The European Union on Friday eased some sanctions against Burma in response to political reforms initiated by the Southeast Asian country's nominally-civilian government, which took power last year.
The Council of the European Union says it has suspended visa restrictions on 87 top Burmese officials, including the president, vice presidents, members of parliament and their family members. The move follows the government's release of hundreds of political prisoners in January.
EU spokesman Michael Mann described a climate of hope in EU dealings with the new government, after decades of repressive military rule.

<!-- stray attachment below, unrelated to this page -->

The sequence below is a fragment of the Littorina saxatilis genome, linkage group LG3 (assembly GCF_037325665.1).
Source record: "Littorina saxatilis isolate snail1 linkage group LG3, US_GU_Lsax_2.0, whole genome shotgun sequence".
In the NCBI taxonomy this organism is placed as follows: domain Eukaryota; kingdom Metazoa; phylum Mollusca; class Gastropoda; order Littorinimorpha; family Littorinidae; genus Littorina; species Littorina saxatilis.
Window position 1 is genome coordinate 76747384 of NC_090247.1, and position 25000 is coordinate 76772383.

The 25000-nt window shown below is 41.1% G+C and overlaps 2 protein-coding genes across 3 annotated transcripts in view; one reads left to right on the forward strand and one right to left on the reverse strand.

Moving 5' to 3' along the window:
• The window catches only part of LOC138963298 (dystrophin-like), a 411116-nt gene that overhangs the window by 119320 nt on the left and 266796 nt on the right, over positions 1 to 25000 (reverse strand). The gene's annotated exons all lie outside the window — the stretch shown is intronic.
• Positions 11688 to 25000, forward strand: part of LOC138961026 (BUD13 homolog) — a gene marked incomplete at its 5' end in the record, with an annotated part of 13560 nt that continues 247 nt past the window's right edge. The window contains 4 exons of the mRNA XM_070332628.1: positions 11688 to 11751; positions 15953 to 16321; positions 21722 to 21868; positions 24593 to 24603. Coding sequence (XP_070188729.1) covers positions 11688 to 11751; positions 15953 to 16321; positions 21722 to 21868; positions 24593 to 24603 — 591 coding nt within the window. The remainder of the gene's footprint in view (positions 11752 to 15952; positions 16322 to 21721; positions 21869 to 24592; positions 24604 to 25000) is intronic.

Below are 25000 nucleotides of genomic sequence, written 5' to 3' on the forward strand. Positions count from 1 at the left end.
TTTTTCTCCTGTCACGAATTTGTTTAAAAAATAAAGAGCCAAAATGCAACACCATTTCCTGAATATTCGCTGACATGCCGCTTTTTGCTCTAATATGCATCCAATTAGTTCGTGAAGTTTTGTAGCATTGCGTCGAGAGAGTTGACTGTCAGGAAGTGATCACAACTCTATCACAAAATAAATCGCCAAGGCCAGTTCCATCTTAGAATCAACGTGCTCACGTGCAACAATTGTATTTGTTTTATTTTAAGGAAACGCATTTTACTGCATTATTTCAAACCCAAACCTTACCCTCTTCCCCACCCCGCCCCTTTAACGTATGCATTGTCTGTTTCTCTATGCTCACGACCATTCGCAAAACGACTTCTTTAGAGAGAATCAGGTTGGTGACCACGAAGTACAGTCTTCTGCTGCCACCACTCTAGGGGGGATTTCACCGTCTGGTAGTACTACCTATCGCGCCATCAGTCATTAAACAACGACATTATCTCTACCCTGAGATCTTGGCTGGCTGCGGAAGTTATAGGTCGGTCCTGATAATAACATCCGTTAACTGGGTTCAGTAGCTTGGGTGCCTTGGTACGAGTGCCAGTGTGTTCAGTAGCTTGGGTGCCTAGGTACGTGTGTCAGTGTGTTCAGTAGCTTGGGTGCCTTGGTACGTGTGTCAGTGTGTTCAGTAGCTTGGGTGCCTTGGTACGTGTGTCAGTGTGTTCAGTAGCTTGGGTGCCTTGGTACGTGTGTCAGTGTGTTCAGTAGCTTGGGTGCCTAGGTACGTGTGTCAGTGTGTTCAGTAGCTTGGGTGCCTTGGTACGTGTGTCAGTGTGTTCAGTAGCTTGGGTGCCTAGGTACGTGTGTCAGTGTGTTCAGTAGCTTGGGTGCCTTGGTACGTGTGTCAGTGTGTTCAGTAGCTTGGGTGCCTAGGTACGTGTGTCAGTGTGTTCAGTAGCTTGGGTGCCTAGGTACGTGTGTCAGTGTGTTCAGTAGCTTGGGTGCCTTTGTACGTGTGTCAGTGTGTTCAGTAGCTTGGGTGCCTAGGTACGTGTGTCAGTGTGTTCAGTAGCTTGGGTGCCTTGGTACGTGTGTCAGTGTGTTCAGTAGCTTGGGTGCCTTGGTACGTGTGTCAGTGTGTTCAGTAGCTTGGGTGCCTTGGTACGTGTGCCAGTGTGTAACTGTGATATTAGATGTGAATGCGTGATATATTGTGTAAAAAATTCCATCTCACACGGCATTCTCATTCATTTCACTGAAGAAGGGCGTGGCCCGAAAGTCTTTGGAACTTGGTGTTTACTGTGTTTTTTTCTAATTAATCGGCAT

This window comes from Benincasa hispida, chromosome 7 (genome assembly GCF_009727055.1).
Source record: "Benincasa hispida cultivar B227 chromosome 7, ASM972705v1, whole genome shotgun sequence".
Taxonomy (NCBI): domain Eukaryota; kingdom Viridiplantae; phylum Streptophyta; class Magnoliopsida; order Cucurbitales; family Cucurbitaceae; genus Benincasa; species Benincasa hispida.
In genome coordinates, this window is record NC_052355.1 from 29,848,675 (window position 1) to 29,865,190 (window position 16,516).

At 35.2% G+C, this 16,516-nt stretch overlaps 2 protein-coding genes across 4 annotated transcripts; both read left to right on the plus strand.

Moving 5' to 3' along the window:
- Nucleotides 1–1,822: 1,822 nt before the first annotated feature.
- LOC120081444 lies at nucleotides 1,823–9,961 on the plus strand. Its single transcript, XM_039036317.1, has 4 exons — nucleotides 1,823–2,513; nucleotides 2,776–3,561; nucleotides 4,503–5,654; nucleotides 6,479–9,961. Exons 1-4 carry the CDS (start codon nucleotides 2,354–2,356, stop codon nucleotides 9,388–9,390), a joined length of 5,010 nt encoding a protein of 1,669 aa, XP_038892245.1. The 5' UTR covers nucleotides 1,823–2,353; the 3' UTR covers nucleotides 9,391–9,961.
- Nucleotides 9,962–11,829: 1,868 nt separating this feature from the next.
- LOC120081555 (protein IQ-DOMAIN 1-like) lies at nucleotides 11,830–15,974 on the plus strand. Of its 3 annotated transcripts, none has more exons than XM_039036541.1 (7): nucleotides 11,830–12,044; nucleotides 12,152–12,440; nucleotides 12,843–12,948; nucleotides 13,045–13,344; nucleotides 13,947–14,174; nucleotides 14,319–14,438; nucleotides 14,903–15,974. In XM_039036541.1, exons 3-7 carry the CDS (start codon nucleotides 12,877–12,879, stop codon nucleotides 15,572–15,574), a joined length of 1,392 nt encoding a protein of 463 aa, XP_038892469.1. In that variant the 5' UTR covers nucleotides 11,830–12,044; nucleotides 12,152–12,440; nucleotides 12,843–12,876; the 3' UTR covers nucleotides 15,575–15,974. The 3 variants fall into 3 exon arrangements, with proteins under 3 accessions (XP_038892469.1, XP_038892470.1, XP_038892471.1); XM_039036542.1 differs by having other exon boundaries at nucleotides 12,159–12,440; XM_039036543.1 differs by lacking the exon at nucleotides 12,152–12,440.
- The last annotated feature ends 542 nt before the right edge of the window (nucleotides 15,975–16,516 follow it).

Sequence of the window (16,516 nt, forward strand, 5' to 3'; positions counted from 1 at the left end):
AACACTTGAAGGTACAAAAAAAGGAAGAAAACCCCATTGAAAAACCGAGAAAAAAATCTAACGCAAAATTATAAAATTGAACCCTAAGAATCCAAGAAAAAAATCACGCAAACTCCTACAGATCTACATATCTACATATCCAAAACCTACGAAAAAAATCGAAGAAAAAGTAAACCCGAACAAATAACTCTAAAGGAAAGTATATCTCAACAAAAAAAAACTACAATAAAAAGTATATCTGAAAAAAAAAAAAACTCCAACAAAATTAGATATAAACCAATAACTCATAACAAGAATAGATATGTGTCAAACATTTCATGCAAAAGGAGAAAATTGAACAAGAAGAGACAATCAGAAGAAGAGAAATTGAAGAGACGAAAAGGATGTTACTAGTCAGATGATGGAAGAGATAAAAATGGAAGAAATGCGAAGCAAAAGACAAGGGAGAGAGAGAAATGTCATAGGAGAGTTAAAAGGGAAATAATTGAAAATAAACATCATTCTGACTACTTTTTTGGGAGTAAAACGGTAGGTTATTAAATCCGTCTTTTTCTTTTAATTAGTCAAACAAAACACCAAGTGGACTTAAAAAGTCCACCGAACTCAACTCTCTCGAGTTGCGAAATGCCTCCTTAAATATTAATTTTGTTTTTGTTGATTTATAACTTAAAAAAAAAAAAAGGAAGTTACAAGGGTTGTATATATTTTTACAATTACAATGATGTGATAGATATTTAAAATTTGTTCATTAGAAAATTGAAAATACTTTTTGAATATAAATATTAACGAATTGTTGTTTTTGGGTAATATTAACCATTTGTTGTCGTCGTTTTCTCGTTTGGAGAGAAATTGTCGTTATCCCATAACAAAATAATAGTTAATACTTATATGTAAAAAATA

"We are hoping that [the sanctions easement] will encourage the regime in Burma-Myanmar to make further reforms and to release further prisoners," said Mann. "We are currently reviewing our policy, our overall policy on Burma-Myanmar, and, you know, we will take decisions in the coming months depending on what happens on the ground."
The new Burmese government has also cleared the way for democracy leader Aung San Suu Kyi to run for public office in by-elections April 1. The Nobel laureate had spent much of the past two decades under house arrest, gaining her release in late 2010 as the military junta relinquished power.